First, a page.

Pacceka Buddha also attains Nibbana without the assistance of a teacher, but unlike the Samma Sambuddha he cannot teach the Dhamma.
Savaka Buddha or Arahat attains Nibbana by following the teachings given by a Samma Sambuddha.
In terms of their Enlightenment, all three Buddhas are identical, but they reach this state by different means (with or without a teacher), and may or may not be able to teach.
The Mahayana tradition (which is a later development) also recognises the above three categories of Buddhas. In addition, Mahayana also developed the concept of an Eternal Buddha, the form that appears on earth being only a temporary manifestation of this Eternal Buddha. Some Mahayana traditions consider the Buddha to be an active, living, dynamic spiritual force who can assist a Buddhist pilgrim towards attaining Buddhahood.
The nine qualities of the Buddha are stated in the pali verse:
'iti piso bhagava, araham, samma- sambuddho, vijjacarana- sampanno, sugatho, lokavidu, anuttaro purisa- dhamma-sarathi, satta-deva-manussanam, buddho, bhagavati'
Bhagava: completely awakened one
Araham: one worthy of offering
Samma-sambuddho: completely awakened to the nature of reality
Vijja-carana-sampanno: endowned with (liberating) knowledge and conduct
Sugatho: well gone-gone in the way of perfecting the paramitas or perfections
Lokavidu: knower of worlds- human and other worlds of existance
Anuttaro purisa dhamma saratthi: an incomparable charioteer for guiding others
Satta-deva-manussanam: teacher of humans and devas (gods)
Buddho: awakened one-avakened to the true nature of reality
Bhagavati: blessed one-person endowed with special powers
The ancient Pali text describes further qualities of the Buddha as having:
The threefold knowledge (Te-vijja):
The memory of one’s former births
Knowledge of the appearance, disappearance and re-appearance of beings in the cycle of existence (samsara)
The knowledge to achieve the total eradication of desires.
The sixfold higher knowledge (Chalabinna):
The above three plus supernormal (psychic) powers:
Divine eye (ability to see things beyond the range of normal human vision),
Divine ear (ability to hear beyond the range of normal human hearing) and the ability to see into the mind of others.
Ten Intellectual powers (Dasa-bala):
The possible as possible
The result of past, present and future actions.
The path leading to the welfare of all.
The world with its many different elements.
The different inclinations in beings.
The lower and higher faculties in beings.
The defilement, purity and rising with regard to the Absorptions, Deliverances, Concentration and Attainments.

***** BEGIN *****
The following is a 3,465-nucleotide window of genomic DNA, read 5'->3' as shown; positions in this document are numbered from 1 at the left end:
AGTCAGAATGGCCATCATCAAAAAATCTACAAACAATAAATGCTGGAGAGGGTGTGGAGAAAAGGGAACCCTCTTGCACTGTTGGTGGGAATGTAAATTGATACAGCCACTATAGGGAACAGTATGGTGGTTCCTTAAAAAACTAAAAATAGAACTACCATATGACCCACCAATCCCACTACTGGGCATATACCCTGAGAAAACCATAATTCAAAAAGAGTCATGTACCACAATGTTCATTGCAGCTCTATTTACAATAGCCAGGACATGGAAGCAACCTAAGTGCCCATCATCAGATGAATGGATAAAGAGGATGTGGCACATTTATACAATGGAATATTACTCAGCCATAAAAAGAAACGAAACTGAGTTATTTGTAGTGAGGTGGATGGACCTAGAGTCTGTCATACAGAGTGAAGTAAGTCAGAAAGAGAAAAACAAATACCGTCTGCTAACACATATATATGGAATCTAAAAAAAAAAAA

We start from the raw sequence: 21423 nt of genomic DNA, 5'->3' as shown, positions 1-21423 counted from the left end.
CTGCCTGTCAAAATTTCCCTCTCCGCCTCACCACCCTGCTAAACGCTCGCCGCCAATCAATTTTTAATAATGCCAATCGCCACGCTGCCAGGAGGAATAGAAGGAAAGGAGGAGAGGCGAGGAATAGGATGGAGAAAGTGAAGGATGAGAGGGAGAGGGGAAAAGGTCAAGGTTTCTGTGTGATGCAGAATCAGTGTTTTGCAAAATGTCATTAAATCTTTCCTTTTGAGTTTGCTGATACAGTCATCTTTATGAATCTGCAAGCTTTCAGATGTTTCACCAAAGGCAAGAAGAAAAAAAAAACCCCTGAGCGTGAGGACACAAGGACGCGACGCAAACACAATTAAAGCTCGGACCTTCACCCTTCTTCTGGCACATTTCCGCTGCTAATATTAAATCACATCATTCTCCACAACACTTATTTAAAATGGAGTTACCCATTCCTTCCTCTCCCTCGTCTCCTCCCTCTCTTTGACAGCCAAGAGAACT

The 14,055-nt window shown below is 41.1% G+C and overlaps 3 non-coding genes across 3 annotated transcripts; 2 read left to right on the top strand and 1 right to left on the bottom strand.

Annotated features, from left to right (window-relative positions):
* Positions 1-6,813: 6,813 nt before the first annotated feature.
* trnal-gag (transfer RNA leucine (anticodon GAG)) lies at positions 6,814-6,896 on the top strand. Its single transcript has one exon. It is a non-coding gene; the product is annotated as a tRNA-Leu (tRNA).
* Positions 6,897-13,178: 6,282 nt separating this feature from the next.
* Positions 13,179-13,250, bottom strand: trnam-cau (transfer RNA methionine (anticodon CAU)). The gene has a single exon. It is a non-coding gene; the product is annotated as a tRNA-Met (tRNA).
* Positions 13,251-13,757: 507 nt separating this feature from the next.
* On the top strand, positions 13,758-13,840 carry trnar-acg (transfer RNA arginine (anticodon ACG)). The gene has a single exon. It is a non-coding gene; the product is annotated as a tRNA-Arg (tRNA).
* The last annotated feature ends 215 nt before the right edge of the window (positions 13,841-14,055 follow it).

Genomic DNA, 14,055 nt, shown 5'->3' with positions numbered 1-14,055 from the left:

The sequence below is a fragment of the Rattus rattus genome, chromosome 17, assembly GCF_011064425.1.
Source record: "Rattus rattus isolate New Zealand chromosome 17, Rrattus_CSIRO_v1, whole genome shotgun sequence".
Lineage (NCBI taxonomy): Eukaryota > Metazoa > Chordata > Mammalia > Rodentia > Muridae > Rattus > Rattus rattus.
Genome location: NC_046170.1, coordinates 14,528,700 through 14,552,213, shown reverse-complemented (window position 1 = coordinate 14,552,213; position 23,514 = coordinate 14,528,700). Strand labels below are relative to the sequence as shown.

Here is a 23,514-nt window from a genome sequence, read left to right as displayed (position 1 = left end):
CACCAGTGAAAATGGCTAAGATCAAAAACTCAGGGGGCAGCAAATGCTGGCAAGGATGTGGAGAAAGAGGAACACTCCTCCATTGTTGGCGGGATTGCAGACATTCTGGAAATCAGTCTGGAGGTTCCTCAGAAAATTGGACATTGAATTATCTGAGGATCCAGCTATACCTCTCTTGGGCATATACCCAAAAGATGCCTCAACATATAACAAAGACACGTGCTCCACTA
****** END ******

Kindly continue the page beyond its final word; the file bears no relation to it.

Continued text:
Remembering many former rebirths.
Seeing with the divine eye how beings vanish and reappear again according to their actions.
Gaining, through the extinction of all cankers, possession of "Deliverance of mind" and "Deliverance through wisdom".
It is clear from the texts that the Buddha was no ordinary human being. The Buddha continues to retain his human nature after enlightenment, the physical body undergoing inevitable changes due to age, until he finally passes away to a state of parinibbana (complete Nibbana).
As to the question what happens to an enlightened being after death, the Buddha remained silent. It is clear that it is a state transcending space and time, and cannot be described in terms of normal human experiences which are very limited.
The words shown in italics are in the Pali language in which the ancient teachings are written. It is similar to the language spoken during the time of the Buddha. Similar words also appear in ancient Sanskrit language, as such concepts were known before the Buddha's time.
Eg. Nibbana, Kamma, Dhamma (Pali)
Nirvana, Karma, Dharma (Sanskrit)
* The pali word Dhamma (Dharma in Sanskrit) has many meanings. Most commonly it is the Truth as revealed by the Buddha (Buddha Dhamma), essentially the Four Noble Truths, Noble Eightfold Path etc.
In fact Dhamma has a very wide meaning, and includes factors such as all natural laws, processes and phenomena of the universe that govern mind and matter. Dhamma exists in the universe at all times and a Samma Sambuddha merely reveals it to the world.
** According to Buddhism, humans are not the only intelligent beings in the universe who are capable of comprehending the Dhamma. See Heaven & Hell
***Listen to the Dhammacakkappavattana sutta chanted by the resident monks at LBV